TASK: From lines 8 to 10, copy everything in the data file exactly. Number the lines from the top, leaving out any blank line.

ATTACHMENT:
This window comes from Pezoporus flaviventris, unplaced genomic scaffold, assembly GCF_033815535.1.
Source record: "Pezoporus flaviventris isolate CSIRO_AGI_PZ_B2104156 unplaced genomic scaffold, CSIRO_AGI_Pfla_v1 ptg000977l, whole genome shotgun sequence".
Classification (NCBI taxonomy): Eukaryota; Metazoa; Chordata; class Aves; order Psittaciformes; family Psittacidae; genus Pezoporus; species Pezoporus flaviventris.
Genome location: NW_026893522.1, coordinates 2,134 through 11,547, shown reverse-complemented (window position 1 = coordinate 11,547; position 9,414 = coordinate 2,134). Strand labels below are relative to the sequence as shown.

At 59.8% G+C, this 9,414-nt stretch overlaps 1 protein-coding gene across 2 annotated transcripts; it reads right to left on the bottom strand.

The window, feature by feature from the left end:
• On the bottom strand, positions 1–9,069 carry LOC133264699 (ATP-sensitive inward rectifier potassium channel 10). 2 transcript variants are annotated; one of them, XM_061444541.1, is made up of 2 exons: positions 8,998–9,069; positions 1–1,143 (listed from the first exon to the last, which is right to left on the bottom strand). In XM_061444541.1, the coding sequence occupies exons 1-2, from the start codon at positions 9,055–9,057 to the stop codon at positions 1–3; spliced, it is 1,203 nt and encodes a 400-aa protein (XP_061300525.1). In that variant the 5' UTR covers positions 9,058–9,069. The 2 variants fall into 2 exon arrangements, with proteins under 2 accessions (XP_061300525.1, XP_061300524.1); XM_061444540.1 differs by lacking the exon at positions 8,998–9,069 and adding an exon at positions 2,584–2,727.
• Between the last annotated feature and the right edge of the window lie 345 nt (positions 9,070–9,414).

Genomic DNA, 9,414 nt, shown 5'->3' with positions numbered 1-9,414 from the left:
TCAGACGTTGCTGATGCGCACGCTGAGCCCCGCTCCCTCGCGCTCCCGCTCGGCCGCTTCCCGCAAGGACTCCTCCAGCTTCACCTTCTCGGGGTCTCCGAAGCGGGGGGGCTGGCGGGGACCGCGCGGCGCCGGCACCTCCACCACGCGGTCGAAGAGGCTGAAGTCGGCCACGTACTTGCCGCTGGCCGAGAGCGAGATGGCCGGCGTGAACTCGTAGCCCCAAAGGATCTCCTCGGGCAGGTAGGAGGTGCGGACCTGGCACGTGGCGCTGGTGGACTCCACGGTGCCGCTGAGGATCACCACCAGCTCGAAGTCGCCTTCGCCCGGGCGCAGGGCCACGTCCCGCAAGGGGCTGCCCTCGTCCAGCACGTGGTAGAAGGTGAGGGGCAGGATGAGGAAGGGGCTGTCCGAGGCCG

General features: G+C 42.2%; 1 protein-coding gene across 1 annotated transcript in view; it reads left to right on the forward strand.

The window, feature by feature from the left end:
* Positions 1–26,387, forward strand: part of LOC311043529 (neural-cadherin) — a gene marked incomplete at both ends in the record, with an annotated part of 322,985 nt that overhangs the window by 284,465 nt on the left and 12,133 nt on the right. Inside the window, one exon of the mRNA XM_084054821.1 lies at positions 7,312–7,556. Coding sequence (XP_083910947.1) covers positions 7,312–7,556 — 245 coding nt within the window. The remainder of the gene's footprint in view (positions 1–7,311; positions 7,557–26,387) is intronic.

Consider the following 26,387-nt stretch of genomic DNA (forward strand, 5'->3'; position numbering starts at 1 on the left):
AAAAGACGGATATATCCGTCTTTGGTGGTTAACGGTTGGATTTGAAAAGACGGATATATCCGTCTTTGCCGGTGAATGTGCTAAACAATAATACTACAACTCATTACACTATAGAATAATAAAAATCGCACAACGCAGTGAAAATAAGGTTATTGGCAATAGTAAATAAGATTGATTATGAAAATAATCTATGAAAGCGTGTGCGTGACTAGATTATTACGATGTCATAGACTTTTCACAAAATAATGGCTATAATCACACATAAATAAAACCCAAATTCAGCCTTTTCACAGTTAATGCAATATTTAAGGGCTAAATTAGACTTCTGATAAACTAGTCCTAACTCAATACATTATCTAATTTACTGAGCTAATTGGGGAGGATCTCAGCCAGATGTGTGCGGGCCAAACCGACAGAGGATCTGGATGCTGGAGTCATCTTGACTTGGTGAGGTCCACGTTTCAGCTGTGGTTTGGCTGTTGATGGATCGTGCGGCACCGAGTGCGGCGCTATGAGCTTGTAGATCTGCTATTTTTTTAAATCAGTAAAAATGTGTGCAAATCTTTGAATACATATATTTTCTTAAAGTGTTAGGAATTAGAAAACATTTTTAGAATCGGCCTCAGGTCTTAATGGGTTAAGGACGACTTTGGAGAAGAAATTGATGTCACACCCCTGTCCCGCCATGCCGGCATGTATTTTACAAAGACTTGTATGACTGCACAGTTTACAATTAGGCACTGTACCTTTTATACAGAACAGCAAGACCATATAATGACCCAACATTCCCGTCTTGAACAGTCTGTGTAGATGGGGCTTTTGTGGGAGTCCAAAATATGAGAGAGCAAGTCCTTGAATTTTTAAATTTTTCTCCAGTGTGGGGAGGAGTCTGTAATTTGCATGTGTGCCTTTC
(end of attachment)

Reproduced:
• Between the last annotated feature and the right edge of the window lie 345 nt (positions 9,070–9,414).

Genomic DNA, 9,414 nt, shown 5'->3' with positions numbered 1-9,414 from the left:
TCAGACGTTGCTGATGCGCACGCTGAGCCCCGCTCCCTCGCGCTCCCGCTCGGCCGCTTCCCGCAAGGACTCCTCCAGCTTCACCTTCTCGGGGTCTCCGAAGCGGGGGGGCTGGCGGGGACCGCGCGGCGCCGGCACCTCCACCACGCGGTCGAAGAGGCTGAAGTCGGCCACGTACTTGCCGCTGGCCGAGAGCGAGATGGCCGGCGTGAACTCGTAGCCCCAAAGGATCTCCTCGGGCAGGTAGGAGGTGCGGACCTGGCACGTGGCGCTGGTGGACTCCACGGTGCCGCTGAGGATCACCACCAGCTCGAAGTCGCCTTCGCCCGGGCGCAGGGCCACGTCCCGCAAGGGGCTGCCCTCGTCCAGCACGTGGTAGAAGGTGAGGGGCAGGATGAGGAAGGGGCTGTCCGAGGCCG